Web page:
More CAFTA Failures for the Bush Administration; Thousands Protest Free Trade Agreement in El Salvador
Wed Feb 1, 2006
WASHINGTON, Feb. 1 /U.S. Newswire/ — As President Bush touted the benefits of free trade in his State of the Union address, protests filled the streets of San Salvador on Jan. 31 in the latest of a string of events demonstrating the continued failure of the U.S.-Dominican Republic-Central America Free Trade Agreement (DR-CAFTA). The Bush Administration had hoped to celebrate the implementation of CAFTA on Jan. 1, but was forced to delay the start date until at least February. Now, even hopes of a March 1 date seem remote, and social movements are reinvigorated in their struggles to continue mobilizing against the worst aspects of the agreement, and to ultimately thwart the implementation process.
In recent weeks the U.S. Trade Representative has been insisting that the six countries involved in the agreement go beyond the original provisions, especially in the areas intellectual property rights and sanitary regulations. In particular, U.S.-based pharmaceutical companies have demanded legal changes in the Central American countries that would prevent generic drug companies from manufacturing low-cost medicines. The government of Guatemala has been particularly adamant in opposing such measures, and the vice-president has gone as far as to threaten to pull the country out of CAFTA if the USTR does not let up. Then, in mid-January the Bush administration added plant and animal health reforms to the mix of changes they are demanding before implementation, pushing Central American countries to eliminate domestic health regulations for U.S. meat exports.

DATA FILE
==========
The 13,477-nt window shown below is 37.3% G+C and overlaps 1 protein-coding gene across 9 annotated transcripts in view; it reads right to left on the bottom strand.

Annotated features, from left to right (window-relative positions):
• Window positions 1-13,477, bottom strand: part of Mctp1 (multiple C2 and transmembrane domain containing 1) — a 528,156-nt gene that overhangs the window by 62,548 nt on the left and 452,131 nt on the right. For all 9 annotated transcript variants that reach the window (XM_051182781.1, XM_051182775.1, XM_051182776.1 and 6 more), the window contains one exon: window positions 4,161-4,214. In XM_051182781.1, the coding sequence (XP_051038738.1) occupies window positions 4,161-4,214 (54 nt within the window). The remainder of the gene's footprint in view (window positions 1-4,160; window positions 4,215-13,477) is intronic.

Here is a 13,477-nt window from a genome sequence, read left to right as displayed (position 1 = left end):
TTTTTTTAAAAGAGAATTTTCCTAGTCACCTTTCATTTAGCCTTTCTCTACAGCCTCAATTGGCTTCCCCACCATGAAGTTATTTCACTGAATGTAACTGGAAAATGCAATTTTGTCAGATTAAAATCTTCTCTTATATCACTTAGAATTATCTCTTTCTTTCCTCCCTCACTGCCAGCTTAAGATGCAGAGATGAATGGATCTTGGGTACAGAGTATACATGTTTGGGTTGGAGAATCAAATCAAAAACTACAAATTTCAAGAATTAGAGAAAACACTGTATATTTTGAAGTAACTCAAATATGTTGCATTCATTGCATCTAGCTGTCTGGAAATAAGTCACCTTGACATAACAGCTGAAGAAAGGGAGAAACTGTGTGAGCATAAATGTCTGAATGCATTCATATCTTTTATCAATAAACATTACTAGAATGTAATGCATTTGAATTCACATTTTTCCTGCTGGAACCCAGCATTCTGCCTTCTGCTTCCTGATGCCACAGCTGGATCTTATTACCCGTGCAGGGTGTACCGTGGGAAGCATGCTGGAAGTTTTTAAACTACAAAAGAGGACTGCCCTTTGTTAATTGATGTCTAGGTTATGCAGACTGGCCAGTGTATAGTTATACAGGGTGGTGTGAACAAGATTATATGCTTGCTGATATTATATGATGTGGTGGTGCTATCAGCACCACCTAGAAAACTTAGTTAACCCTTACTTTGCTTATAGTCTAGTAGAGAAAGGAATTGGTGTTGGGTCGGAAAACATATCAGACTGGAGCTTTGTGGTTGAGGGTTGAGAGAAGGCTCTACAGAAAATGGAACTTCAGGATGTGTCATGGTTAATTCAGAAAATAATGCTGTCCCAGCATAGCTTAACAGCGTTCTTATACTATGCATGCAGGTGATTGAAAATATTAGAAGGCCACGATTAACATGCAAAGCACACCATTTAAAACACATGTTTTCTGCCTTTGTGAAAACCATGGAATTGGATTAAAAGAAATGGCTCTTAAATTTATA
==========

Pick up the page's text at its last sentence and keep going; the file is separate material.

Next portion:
"Clearly the Administration believes they have these countries backed in to a corner and is taking advantage of the situation to leverage even more benefits for U.S. corporations," said Andrew de Sousa of the Network in Solidarity with the People of Guatemala (NISGUA). "The costs for Central Americans will be very high, and thus people continue to resist"
In El Salvador, the controversial legal reforms have already been approved by the Legislative Assembly, reviving the anti- CAFTA movement that had grown in strength since the agreement was introduced in 2002.
"Any country negotiating with the Bush Administration right now should be wary of signing an agreement, given the example of consistently shifting the finish line for CAFTA in order to appease corporate supporters. There is no reason to believe they will not pull the same stunt with Peru, Panama, Colombia, or Ecuador," said Tom Ricker of the Quixote Center.
On Jan. 22 Presidents from the five Central American countries met to discuss CAFTA and also agreed to open a new regional facility for anti-terrorism and counter-narcotics monitoring in Guatemala. The facility would accompany a new U.S.-sponsored police school (the International Law Enforcement Academy or ILEA) that is expected to open this year in El Salvador. Said Burke Stansbury of the Committee in Solidarity with the People of El Salvador (CISPES), "The rise in U.S. military aid and influence to Central America is clearly essential to the strategy of expanding corporate trade, and these new military facilities demonstrate a move towards combating increased popular resistance with force."
For more information visit http://www.stopcafta.org